Not sure, but then I am not sure how the government is going to enforce Obama Care. How will Obama Care be enforced for the many (and growing) population of homeless, unemployed americans, whom have little or no assets, no address, and do not file taxes?

Any off shore passage that requires an overnight stay on your boat at sea would require the insurance/bond. This would only apply to pleasure boats (including "display" boats).

Last edited by casey1999; 11-20-2012 at 12:55 PM.
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Re: HMS Bounty in trouble...

Quote:
Originally Posted by chef2sail View Post
How are you going to enforce this?...
We are talking about pleasure boats and enforce that don't seem difficult to me. I guess that it would be the same way that here it is enforced a mandatory insurance of the boat (third party): They just ask you the paper everywhere, at the marina, on boat inspections, at random inspections.

I think Casey is talking about any boat that does not sail locally. If you don't sail locally sooner or later you would have to go to a marina for water and diesel, if your boat is not a local one they will ask you the paper boats and insurance. In Europe they ask for that for your licence and sometimes for your radio operator licence. They ask because if they don't ask and the coast guard knows about that the ones that are screwed are they.

If it is not like that in US, I guess that it would have to be like that to enforce the mandatory rescue insurance. I guess the authorities will have not any problem if they want to enforce that.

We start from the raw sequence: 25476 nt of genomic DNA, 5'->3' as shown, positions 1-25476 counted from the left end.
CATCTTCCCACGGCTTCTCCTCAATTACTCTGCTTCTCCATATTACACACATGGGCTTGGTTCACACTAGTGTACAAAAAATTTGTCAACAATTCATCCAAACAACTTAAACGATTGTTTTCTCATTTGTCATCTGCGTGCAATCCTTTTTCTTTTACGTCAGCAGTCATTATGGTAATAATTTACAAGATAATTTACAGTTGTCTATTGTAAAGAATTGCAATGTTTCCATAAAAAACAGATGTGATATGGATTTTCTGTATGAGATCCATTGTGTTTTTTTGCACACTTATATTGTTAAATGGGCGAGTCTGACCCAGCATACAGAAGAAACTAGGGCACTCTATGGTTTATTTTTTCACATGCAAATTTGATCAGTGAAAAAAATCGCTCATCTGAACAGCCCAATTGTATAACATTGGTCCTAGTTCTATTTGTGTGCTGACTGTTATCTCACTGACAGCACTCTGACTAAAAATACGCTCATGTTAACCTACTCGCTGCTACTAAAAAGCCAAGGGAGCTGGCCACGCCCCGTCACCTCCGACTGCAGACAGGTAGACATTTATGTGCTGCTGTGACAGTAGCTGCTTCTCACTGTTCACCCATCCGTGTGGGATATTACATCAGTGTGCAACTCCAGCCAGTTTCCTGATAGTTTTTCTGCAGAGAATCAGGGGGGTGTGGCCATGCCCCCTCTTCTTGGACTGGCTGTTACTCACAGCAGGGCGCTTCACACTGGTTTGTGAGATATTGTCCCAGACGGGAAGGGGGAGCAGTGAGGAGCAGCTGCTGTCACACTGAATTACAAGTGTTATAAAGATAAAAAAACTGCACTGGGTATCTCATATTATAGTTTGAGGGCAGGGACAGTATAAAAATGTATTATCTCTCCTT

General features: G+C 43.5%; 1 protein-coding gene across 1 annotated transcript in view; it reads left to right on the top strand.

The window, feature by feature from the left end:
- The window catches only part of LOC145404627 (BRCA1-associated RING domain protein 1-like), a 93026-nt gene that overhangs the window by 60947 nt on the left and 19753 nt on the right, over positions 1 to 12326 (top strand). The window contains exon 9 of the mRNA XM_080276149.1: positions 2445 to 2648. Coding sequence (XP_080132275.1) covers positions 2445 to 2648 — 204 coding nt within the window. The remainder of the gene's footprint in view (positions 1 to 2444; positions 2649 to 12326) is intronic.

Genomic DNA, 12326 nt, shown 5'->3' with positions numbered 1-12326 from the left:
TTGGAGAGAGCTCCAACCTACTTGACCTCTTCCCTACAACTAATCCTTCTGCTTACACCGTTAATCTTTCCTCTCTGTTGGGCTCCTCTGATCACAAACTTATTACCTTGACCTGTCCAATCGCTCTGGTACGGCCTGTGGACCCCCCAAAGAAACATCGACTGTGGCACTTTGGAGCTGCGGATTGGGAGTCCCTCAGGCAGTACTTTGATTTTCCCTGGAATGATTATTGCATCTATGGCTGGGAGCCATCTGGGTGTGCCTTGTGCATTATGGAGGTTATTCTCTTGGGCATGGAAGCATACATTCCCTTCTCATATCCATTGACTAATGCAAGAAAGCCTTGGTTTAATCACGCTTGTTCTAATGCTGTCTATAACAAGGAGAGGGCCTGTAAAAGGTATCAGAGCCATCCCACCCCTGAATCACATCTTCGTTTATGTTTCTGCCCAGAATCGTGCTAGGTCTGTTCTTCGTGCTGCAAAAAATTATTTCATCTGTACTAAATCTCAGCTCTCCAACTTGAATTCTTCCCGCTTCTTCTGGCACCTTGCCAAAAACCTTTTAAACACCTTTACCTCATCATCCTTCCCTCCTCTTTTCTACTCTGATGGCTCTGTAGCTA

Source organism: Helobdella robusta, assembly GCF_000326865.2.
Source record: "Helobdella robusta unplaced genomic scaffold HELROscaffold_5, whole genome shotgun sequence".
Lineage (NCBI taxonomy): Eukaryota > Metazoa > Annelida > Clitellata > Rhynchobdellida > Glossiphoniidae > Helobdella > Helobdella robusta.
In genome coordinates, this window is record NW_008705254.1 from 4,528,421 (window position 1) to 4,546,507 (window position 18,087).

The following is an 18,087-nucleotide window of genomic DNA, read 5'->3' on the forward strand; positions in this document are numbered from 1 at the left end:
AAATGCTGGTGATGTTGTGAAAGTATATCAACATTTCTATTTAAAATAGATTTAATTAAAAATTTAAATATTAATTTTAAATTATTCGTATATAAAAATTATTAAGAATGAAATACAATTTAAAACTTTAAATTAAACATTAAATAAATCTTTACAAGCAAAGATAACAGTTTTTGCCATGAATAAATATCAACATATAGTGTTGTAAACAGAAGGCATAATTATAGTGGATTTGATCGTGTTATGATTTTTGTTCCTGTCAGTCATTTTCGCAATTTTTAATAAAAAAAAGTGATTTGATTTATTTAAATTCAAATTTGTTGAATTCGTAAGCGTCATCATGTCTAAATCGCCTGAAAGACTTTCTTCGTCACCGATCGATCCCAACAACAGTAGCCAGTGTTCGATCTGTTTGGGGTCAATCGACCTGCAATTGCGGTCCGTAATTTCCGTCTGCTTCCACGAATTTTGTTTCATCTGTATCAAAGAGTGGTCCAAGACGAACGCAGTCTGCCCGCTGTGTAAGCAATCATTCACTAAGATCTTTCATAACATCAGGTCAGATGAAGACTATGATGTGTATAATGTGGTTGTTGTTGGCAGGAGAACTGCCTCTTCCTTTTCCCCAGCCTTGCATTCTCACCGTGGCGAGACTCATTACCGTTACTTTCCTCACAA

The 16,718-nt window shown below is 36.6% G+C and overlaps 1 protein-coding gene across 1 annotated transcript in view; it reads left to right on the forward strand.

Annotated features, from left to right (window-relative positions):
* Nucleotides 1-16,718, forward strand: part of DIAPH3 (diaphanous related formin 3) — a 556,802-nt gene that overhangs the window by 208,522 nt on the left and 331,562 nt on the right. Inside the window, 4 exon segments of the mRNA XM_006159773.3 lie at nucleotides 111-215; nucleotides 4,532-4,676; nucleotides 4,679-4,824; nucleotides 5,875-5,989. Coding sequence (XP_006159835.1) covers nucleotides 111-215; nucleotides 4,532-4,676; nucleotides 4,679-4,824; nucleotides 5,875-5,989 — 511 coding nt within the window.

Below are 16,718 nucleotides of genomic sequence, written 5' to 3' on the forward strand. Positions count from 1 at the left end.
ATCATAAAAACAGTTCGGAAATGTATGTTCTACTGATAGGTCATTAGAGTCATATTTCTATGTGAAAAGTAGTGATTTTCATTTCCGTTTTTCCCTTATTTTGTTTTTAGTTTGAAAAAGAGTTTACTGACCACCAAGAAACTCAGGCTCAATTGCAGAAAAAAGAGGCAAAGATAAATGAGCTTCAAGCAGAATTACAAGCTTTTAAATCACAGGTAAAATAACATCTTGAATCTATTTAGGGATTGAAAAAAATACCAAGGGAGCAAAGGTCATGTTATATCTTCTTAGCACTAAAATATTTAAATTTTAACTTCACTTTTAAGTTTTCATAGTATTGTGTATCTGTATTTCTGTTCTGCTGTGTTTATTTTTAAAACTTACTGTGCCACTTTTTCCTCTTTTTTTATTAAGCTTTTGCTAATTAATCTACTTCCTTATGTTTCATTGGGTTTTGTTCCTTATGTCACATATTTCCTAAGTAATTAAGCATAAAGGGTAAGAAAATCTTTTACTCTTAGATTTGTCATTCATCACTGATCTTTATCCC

Note that I don't want nothing of this to happen and it is because I don't want to pay for the ones that are reckless and take stupid risks that I think something has to be made to regulate the pleasure sailing and prevent irresponsible sailors to do very risky stunts, the kind that is making the number of rescues to raise sharply on the last 10 years.

Not a problem here. It is already regulated (on most countries) but I guess that if US goes to a mandatory rescue insurance the measure will come here anyway.

Even if I don't like it a bit, a mandatory rescue insurance will be an effective measure. It will make possible even for the ones that want to go offshore on old boats in bad condition or in inadequate boats to do so but the premium would be so big in that case that would really discourage them do that. For guys with big new boats the premium would be probably very small unless the area to sail was particularly dangerous.

Regards

Paulo